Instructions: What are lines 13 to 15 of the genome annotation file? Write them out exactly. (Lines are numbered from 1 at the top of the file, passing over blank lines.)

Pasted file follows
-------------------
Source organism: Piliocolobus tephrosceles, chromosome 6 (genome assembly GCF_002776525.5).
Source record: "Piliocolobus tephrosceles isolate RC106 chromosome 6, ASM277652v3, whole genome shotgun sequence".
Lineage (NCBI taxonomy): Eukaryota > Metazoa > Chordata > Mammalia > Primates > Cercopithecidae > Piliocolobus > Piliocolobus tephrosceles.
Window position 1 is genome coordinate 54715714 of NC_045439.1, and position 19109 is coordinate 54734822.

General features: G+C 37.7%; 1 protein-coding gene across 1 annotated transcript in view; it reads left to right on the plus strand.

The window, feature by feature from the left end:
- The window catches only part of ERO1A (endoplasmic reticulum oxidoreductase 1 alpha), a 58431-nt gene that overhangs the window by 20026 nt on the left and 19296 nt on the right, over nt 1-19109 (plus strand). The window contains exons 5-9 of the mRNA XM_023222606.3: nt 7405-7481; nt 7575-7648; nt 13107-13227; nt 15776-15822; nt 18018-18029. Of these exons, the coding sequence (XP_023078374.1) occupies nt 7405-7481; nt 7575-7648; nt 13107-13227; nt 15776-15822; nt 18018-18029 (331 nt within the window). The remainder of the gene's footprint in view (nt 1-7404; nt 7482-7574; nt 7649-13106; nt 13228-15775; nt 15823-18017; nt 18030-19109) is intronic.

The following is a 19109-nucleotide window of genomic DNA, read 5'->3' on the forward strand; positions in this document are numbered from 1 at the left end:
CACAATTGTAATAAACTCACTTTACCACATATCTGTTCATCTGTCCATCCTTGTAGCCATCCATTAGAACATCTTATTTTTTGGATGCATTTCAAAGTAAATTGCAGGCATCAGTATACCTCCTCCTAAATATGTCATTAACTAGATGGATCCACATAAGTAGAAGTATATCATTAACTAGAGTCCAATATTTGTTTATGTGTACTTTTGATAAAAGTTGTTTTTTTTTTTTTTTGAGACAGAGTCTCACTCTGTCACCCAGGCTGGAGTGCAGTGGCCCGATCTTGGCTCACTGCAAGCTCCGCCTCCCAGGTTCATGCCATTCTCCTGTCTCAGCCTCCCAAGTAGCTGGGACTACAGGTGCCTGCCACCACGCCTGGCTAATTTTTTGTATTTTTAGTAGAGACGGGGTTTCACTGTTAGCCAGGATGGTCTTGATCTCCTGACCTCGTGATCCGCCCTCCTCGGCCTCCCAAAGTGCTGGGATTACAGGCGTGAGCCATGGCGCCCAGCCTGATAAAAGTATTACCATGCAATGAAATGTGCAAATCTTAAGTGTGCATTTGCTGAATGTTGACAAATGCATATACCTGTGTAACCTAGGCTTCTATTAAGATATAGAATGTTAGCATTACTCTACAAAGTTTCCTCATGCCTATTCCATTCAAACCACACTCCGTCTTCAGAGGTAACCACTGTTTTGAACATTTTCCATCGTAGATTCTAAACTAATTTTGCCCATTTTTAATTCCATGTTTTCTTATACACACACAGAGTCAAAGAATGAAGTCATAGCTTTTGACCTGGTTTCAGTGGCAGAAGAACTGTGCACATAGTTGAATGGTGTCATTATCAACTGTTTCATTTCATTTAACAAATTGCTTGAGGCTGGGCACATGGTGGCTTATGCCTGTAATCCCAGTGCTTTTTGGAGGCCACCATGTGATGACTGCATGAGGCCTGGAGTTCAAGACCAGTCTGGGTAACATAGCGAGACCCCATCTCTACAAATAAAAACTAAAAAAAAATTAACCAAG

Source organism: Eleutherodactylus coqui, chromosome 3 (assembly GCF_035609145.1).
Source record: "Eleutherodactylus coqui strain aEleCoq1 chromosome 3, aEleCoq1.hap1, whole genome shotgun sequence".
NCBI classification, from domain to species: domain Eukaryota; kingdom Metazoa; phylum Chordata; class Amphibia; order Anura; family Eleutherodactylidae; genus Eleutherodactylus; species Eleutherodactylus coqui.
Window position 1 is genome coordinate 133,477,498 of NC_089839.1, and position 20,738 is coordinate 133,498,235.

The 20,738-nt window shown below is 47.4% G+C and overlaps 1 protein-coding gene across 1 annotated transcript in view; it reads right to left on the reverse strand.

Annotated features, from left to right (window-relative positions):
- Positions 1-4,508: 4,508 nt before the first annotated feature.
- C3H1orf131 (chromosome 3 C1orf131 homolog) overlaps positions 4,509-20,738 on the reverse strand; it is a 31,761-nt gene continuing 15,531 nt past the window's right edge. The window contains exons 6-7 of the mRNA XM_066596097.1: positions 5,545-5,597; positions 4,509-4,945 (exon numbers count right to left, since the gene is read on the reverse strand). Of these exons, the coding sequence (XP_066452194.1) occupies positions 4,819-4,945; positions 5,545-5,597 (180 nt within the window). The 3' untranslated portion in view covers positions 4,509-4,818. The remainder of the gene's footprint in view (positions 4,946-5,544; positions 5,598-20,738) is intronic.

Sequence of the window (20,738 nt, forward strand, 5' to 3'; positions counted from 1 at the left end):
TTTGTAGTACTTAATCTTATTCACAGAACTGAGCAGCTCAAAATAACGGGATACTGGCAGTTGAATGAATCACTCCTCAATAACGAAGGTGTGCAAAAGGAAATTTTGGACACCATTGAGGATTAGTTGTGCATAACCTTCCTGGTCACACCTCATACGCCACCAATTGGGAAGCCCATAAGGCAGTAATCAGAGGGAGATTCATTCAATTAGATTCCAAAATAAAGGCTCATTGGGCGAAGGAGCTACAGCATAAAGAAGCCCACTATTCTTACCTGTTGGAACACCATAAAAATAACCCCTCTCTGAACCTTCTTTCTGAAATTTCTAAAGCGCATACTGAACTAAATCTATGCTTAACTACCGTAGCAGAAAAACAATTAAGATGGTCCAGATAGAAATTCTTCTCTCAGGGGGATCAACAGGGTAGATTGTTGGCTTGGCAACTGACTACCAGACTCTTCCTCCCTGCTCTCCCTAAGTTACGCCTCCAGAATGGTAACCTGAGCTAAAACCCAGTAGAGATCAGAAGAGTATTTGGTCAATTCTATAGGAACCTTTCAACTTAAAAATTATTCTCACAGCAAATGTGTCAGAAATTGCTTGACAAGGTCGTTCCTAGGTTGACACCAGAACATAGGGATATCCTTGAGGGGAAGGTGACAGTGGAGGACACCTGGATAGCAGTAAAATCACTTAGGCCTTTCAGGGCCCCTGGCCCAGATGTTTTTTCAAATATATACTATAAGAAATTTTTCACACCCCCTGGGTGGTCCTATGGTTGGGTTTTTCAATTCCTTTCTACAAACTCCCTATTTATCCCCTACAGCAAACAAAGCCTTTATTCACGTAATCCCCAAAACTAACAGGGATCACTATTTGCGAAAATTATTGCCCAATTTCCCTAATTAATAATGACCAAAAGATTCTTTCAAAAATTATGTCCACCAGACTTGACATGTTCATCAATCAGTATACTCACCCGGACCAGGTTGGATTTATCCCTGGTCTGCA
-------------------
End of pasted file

Window position 1 is genome coordinate 133,477,498 of NC_089839.1, and position 20,738 is coordinate 133,498,235.

The 20,738-nt window shown below is 47.4% G+C and overlaps 1 protein-coding gene across 1 annotated transcript in view; it reads right to left on the reverse strand.

Annotated features, from left to right (window-relative positions):